What looks like a fort is really just a single layer amid many layers of human struggle. Layers of time one on top of the other like an onion. The Indians, the Spanish, the soldiers, the homesteaders, all imprinting this tiny half mile of land with their own blood, sweat, and tears.
Just a few feet from the fort is the snapshot of a layer from 1929. The Smith family lived here and although it is overgrown, I can still see where their home sat.
Really? They had a regular ole car that managed to carry them to and fro? I’m not feeling so good about my bruises from the Jeep right now. A little wimpy in fact. Nothing new.
Members of this family still live in nearby Needles, California.
Just east of the Smith home lie the layers of ruins from two failed farms.
In 1928 Thomas Van Slyke homesteaded here to make a go of farming fruit and grapes. He patented the land and subsequently sold it in 1944 to George and Virginia Irwin who attempted a turkey farm. A letter from George and Virgina Irwin to a Mrs. Welsh in 1957 brings this couple to life with their own words…
George and Virginia Irwin to Mrs. Welch, 7/10/1957
This letter was found at a garage sale by Keith Collins.
Wednesday July 10, 1957
Dear Mrs. Welch;
We have been the owners of Fort Piute or as it is known in the War Department records, Fort Beale, named after Lt. Edward Fitzgerald Beale who made the original survey in the year 1853, since 1944. The property was purchased from Mr. Thomas van Slyke who took a homestead and later patented the land in 1928. Mr. van Slyke told us that the fort was built in 1867 and it was one of six such redoubts that were established along the old Government Road from St.Joseph Missouri to Los Angeles (Wilmington – Fort Drum). This road roughly ran paralell (sic) to the 32 meridian and was surveyed as early as 1847 just prior to the finding of gold in California. After the news of the gold strike activity was increased in making roads across the country therefore these stopping places were established which were near water and were approximately one days traveling time between stops. There have been many articles published about this old Government Road and it would take a small book to elaborate on the history of this road. However we like to pass on any information that we have and we are in a position to refer you to Mr. L. Burr Belden who is the history editor for the San Bernardino Sun newspaper. He has at his fingertip pictures and the full story of this famous trail. May I suggest that you write him in care of the newspaper. I feel sure that he will answer any questions you might have. If you are ever out here near the fort drop in and see us and we will be glad to talk to you about the fort. We live at tne Metropolitan Water District switching station 25 miles west of Needles on Highway 66. As you no doubt noticed the area is replete with Indian writing petroglyphs. These writings are very old and even the Indians who live near here at this present date do not understand them nor can they interpret their meanings. Also there are numerous graves located along this trail and unless one were pointed out they would pass unnoticed.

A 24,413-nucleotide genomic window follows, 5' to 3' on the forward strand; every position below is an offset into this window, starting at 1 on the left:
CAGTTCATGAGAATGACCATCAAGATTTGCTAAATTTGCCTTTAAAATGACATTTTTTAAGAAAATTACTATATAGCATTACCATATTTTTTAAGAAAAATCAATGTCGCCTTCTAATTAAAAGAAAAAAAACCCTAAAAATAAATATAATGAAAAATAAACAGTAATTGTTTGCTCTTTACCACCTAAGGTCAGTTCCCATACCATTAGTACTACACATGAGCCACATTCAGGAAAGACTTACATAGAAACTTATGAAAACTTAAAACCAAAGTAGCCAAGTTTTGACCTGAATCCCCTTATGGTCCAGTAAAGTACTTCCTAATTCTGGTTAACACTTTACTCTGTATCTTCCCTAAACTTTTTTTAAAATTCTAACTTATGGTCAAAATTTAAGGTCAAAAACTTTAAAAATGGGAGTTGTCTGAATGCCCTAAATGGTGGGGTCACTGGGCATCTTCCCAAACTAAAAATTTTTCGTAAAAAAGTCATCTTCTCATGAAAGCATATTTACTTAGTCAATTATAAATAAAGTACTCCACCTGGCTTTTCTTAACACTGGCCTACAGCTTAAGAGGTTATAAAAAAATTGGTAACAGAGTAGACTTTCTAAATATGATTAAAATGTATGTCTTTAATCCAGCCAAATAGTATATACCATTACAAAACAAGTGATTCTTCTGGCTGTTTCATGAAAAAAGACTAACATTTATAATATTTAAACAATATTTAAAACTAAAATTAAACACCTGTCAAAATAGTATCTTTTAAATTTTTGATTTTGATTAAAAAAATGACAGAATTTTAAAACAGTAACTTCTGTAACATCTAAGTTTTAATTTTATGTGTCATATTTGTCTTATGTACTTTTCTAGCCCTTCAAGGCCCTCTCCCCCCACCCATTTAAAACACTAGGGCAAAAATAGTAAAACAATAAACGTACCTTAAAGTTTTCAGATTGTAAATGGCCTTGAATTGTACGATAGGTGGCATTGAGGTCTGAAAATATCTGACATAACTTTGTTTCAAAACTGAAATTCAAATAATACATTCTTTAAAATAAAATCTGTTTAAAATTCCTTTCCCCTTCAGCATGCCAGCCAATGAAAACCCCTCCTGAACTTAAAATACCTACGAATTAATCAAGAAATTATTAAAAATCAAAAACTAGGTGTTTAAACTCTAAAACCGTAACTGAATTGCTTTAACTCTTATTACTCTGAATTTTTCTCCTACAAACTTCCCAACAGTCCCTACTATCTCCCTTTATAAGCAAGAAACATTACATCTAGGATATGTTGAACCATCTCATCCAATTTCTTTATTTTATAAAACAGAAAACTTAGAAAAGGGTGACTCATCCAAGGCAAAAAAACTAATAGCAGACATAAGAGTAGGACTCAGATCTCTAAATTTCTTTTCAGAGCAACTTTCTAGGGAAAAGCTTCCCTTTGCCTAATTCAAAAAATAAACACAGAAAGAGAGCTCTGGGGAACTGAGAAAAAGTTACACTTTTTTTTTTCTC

We hope this information will be of help to you and would be glad to speak to you in person if you are ever out this way.
George & Virginia Irwin
As for the ancient petroglyphs? Yes, they are there providing a deep time layer amid the more recent ruins of the turkey farm.
The ruins of the turkey farm and the home of George and Virginia (feel like old friends now don’t they?).
Lastly, I add my own layer in the form of footsteps as we hiked the “old government road” (old Mojave Road) through Piute Springs and back again.
What an ending.
‘Til next year dearest.